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Old 12-13-2006, 09:47 PM   #91
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Originally posted by BonoVoxSupastar


Yes but you are basically saying you have a better relationship with Christ than others...
i'm saying that i HAVE one, i've asked Him into my heart, etc....not EVERYONE has a relationship with Him, it's something that believers in Christ make a decision to do
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Old 12-13-2006, 09:50 PM   #92
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i'm saying that i HAVE one, i've asked Him into my heart, etc....not EVERYONE has a relationship with Him, it's something that believers in Christ make a decision to do
But not all share your viewpoint, that's my point. And that's the one thing you need to learn, is you can't paint "what it means to be a Christian" the way you do...
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Old 12-14-2006, 12:36 AM   #93
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Oh look. A full blown review on one of my favorite sites:

http://arstechnica.com/reviews/games/leftbehind.ars

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The game is based on the ultra-popular Left Behind series of books, and the first book is helpfully included in the box with the game. Because I'm a glutton for punishment, I tried to read the book. I thought it would be helpful for me to know the source material for the review, and it might give me a little insight into the series as a whole. I put it down in disgust after the first fifty pages. The writing is just horrible.

The fact that 65 million hojillion people bought these books and enjoyed them scares the hell out of me. When you start longing for the florid prose of a dimestore romance novel, you know that stylistically, what you're holding in your hands is pretty bad. There is a huge market for it, though, and the concept of the people left behind post-Rapture fighting the forces of evil is actually quite compelling. The idea of putting the concept into a game is a strong one, and there's a lot you can do with the premise.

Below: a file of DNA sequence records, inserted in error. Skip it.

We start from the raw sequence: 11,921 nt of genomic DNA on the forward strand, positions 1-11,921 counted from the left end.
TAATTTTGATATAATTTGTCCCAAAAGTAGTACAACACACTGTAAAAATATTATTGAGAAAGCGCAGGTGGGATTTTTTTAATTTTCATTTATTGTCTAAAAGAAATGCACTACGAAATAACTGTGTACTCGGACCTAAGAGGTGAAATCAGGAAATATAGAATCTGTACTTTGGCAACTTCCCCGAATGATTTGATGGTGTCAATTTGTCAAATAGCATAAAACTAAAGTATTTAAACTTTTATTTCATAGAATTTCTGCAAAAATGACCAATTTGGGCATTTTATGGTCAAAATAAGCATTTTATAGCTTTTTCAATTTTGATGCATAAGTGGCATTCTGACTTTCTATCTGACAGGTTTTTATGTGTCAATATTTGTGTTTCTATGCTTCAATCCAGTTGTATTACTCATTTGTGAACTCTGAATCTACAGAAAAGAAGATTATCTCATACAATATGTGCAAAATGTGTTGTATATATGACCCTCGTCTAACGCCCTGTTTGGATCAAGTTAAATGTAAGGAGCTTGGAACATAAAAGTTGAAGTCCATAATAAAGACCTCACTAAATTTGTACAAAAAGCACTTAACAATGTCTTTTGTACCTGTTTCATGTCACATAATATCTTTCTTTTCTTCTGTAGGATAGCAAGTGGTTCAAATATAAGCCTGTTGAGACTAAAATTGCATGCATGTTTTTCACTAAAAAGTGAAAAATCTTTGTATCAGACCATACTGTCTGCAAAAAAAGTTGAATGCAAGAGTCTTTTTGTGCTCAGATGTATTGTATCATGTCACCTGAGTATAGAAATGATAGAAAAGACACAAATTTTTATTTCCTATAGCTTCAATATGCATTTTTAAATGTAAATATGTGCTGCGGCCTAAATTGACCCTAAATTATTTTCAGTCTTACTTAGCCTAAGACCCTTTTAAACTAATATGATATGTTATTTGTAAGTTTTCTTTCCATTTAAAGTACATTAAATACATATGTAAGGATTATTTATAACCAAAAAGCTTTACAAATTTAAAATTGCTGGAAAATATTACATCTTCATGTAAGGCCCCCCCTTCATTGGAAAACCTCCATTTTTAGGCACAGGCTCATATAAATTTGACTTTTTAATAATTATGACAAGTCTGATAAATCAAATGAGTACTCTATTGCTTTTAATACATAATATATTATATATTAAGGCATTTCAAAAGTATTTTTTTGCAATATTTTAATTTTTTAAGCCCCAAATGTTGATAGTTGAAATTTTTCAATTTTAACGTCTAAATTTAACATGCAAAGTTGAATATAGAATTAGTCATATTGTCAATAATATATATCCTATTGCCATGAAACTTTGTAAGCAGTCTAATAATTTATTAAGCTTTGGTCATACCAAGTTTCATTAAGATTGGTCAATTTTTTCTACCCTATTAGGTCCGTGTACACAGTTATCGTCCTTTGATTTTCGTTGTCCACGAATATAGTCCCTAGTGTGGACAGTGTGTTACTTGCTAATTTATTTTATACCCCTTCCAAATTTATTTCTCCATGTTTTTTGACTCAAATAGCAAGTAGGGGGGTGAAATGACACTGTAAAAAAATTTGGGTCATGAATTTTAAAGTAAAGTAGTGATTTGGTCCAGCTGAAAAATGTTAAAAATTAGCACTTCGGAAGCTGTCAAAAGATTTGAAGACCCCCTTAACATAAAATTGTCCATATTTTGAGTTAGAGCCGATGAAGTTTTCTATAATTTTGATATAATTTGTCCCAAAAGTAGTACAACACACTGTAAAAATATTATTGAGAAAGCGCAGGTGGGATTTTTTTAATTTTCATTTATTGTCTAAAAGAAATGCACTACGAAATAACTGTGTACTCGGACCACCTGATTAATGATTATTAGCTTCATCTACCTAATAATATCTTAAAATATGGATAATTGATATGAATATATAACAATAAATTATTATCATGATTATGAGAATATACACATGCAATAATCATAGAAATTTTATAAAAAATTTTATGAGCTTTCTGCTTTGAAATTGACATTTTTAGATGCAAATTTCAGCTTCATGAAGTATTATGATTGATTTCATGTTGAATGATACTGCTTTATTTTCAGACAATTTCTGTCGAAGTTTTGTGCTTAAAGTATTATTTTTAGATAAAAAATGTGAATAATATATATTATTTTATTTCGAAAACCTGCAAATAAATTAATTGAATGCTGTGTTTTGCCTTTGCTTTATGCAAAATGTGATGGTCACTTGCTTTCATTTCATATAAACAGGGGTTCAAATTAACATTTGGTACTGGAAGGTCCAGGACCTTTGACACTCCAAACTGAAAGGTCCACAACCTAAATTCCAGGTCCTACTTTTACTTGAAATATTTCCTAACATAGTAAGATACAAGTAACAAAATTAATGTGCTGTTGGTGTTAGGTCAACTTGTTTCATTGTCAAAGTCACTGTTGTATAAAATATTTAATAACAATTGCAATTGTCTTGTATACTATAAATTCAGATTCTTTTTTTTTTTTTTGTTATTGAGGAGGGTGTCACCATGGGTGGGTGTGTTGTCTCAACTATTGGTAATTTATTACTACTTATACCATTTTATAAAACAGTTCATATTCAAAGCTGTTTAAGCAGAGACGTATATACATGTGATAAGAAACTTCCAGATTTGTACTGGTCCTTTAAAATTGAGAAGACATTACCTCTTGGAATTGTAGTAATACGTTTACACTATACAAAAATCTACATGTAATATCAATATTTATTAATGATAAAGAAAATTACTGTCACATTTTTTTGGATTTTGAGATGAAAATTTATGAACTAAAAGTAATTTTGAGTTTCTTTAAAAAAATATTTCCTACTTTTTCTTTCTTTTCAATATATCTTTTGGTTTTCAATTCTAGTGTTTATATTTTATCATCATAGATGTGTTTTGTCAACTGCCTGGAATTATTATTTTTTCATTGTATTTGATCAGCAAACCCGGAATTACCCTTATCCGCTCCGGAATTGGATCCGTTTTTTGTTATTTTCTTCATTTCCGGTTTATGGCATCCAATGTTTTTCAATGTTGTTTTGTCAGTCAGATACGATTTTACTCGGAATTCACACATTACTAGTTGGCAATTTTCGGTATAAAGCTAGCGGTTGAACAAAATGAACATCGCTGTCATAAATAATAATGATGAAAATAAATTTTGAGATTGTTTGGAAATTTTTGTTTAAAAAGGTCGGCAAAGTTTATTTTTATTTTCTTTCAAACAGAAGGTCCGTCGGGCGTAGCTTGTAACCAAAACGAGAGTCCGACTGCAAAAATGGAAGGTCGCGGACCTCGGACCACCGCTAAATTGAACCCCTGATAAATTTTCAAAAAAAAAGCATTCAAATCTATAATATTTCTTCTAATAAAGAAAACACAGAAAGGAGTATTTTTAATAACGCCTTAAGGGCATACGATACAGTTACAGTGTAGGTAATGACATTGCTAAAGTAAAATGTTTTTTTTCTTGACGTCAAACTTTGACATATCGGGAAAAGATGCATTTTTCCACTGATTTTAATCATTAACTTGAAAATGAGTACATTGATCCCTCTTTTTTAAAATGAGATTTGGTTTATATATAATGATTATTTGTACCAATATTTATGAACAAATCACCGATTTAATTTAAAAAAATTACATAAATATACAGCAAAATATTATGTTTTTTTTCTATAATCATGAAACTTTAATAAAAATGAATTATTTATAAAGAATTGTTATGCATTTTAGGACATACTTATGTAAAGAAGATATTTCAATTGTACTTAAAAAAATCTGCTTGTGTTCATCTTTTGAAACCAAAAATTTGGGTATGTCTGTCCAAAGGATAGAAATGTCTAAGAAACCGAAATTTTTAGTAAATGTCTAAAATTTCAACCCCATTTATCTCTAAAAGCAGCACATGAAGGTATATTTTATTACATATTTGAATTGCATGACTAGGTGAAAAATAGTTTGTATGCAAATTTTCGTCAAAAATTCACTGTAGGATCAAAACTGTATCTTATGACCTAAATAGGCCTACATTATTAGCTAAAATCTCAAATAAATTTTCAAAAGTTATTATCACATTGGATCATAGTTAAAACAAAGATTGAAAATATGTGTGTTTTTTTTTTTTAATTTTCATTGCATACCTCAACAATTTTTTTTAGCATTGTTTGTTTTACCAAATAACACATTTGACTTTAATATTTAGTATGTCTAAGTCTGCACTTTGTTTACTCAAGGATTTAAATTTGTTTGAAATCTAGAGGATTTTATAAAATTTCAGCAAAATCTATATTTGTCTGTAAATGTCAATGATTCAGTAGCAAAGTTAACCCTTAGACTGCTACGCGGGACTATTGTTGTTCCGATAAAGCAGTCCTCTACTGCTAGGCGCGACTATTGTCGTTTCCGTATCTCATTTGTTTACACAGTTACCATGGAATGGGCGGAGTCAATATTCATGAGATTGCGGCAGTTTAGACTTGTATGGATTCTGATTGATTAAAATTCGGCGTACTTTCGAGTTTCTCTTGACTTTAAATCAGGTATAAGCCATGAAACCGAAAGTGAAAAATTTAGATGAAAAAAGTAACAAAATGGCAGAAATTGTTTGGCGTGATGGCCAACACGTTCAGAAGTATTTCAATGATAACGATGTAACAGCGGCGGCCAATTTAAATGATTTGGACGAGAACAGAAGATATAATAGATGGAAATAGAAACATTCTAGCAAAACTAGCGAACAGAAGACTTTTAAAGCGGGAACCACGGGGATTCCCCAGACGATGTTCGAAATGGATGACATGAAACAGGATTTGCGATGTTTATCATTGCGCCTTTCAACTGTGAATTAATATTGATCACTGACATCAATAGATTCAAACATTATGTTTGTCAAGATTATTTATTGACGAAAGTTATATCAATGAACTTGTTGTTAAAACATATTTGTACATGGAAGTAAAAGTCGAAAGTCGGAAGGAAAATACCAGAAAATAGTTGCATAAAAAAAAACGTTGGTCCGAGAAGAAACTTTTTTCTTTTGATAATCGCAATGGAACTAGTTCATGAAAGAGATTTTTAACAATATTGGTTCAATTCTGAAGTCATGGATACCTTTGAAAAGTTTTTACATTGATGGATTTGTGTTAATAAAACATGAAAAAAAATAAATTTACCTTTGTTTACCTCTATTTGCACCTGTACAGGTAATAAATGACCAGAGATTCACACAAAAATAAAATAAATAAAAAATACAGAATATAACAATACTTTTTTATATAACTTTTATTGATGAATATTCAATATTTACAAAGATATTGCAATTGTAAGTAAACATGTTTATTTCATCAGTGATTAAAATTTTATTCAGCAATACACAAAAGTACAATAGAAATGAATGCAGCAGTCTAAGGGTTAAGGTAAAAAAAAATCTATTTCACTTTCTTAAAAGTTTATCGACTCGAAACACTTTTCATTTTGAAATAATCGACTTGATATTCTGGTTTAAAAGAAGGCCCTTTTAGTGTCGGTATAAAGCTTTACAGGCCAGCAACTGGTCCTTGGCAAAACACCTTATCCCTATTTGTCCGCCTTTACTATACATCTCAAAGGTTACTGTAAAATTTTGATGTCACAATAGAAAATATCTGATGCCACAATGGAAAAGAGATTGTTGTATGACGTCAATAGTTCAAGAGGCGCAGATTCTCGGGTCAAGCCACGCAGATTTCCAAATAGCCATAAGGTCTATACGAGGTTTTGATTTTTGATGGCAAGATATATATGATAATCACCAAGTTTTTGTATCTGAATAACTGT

It's hard to review a game like this without getting into religious issues, but the one thing you'll want to know from the start is that this game is pushing an agenda. It's not as obvious about it as, say, Kirk Cameron; the game doesn't roam the streets telling people they are going to go to hell because they used to make out behind the Pizza Hut when they were 14. But it does have a few things to say about religion.
It's quite in-depth too, so if you're interested in wondering what the gameplay is like without actually playing it, this should be an informative read.
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Old 12-14-2006, 04:01 AM   #94
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but don't you see? a Muslim might well say the same thing as you and would be using your own form of logic, and you really have no leverage over him. faith is faith is faith, no matter what religion. there are many people without faith, or who have left faith, who fully understand these things, and understand that it's rather pointless to argue about the "truth" when it comes to faith, since it's faith, which by definition requires doubt, and it's not something that can be proven in any rational sense.